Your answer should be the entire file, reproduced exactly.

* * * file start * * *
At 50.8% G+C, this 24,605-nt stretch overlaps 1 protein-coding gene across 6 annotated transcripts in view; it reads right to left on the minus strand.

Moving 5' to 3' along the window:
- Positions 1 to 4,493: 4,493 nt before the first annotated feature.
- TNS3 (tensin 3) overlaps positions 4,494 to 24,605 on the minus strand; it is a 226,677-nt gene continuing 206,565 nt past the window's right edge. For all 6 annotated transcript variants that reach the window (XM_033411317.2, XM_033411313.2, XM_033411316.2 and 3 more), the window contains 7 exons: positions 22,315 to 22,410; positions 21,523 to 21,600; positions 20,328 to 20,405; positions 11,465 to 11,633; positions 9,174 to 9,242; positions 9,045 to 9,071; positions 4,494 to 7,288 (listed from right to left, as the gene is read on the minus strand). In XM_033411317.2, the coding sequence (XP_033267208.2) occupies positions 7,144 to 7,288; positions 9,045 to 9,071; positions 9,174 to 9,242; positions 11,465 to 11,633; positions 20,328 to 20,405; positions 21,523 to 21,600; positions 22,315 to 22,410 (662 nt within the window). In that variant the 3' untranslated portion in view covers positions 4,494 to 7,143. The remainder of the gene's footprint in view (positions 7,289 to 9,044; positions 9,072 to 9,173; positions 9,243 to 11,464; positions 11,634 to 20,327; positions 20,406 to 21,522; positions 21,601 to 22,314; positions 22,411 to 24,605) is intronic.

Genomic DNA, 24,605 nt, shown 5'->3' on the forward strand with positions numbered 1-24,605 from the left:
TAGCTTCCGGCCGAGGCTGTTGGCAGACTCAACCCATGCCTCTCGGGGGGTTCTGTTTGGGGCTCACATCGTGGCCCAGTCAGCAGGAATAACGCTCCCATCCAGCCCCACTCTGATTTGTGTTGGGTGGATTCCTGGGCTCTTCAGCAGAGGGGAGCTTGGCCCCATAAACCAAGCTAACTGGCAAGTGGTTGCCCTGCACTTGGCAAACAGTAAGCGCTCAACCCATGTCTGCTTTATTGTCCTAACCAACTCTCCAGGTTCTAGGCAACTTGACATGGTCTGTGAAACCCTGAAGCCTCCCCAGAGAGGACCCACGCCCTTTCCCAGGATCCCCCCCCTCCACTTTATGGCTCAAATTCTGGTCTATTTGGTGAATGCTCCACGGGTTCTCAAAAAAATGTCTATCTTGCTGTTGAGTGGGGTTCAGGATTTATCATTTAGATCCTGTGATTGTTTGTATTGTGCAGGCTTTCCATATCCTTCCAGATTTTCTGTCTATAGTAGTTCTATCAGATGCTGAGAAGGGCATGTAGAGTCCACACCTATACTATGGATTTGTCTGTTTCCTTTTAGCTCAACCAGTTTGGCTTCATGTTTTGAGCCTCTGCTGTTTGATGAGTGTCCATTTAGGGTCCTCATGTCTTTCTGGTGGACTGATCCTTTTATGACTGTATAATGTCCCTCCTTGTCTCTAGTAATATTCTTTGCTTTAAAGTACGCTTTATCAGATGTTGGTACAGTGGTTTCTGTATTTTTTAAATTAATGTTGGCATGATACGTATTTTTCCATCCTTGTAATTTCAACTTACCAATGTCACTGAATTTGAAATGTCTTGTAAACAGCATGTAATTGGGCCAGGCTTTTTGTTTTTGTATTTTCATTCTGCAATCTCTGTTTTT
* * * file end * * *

At 50.8% G+C, this 24,605-nt stretch overlaps 1 protein-coding gene across 6 annotated transcripts in view; it reads right to left on the minus strand.

Moving 5' to 3' along the window:
- Positions 1 to 4,493: 4,493 nt before the first annotated feature.
- TNS3 (tensin 3) overlaps positions 4,494 to 24,605 on the minus strand; it is a 226,677-nt gene continuing 206,565 nt past the window's right edge. For all 6 annotated transcript variants that reach the window (XM_033411317.2, XM_033411313.2, XM_033411316.2 and 3 more), the window contains 7 exons: positions 22,315 to 22,410; positions 21,523 to 21,600; positions 20,328 to 20,405; positions 11,465 to 11,633; positions 9,174 to 9,242; positions 9,045 to 9,071; positions 4,494 to 7,288 (listed from right to left, as the gene is read on the minus strand). In XM_033411317.2, the coding sequence (XP_033267208.2) occupies positions 7,144 to 7,288; positions 9,045 to 9,071; positions 9,174 to 9,242; positions 11,465 to 11,633; positions 20,328 to 20,405; positions 21,523 to 21,600; positions 22,315 to 22,410 (662 nt within the window). In that variant the 3' untranslated portion in view covers positions 4,494 to 7,143. The remainder of the gene's footprint in view (positions 7,289 to 9,044; positions 9,072 to 9,173; positions 9,243 to 11,464; positions 11,634 to 20,327; positions 20,406 to 21,522; positions 21,601 to 22,314; positions 22,411 to 24,605) is intronic.

Genomic DNA, 24,605 nt, shown 5'->3' on the forward strand with positions numbered 1-24,605 from the left:
TAGCTTCCGGCCGAGGCTGTTGGCAGACTCAACCCATGCCTCTCGGGGGGTTCTGTTTGGGGCTCACATCGTGGCCCAGTCAGCAGGAATAACGCTCCCATCCAGCCCCACTCTGATTTGTGTTGGGTGGATTCCTGGGCTCTTCAGCAGAGGGGAGCTTGGCCCCATAAACCAAGCTAACTGGCAAGTGGTTGCCCTGCACTTGGCAAACAGTAAGCGCTCAACCCATGTCTGCTTTATTGTCCTAACCAACTCTCCAGGTTCTAGGCAACTTGACATGGTCTGTGAAACCCTGAAGCCTCCCCAGAGAGGACCCACGCCCTTTCCCAGGATCCCCCCCCTCCACTTTATGGCTCAAATTCTGGTCTATTTGGTGAATGCTCCACGGGTTCTCAAAAAAATGTCTATCTTGCTGTTGAGTGGGGTTCAGGATTTATCATTTAGATCCTGTGATTGTTTGTATTGTGCAGGCTTTCCATATCCTTCCAGATTTTCTGTCTATAGTAGTTCTATCAGATGCTGAGAAGGGCATGTAGAGTCCACACCTATACTATGGATTTGTCTGTTTCCTTTTAGCTCAACCAGTTTGGCTTCATGTTTTGAGCCTCTGCTGTTTGATGAGTGTCCATTTAGGGTCCTCATGTCTTTCTGGTGGACTGATCCTTTTATGACTGTATAATGTCCCTCCTTGTCTCTAGTAATATTCTTTGCTTTAAAGTACGCTTTATCAGATGTTGGTACAGTGGTTTCTGTATTTTTTAAATTAATGTTGGCATGATACGTATTTTTCCATCCTTGTAATTTCAACTTACCAATGTCACTGAATTTGAAATGTCTTGTAAACAGCATGTAATTGGGCCAGGCTTTTTGTTTTTGTATTTTCATTCTGCAATCTCTGTTTTT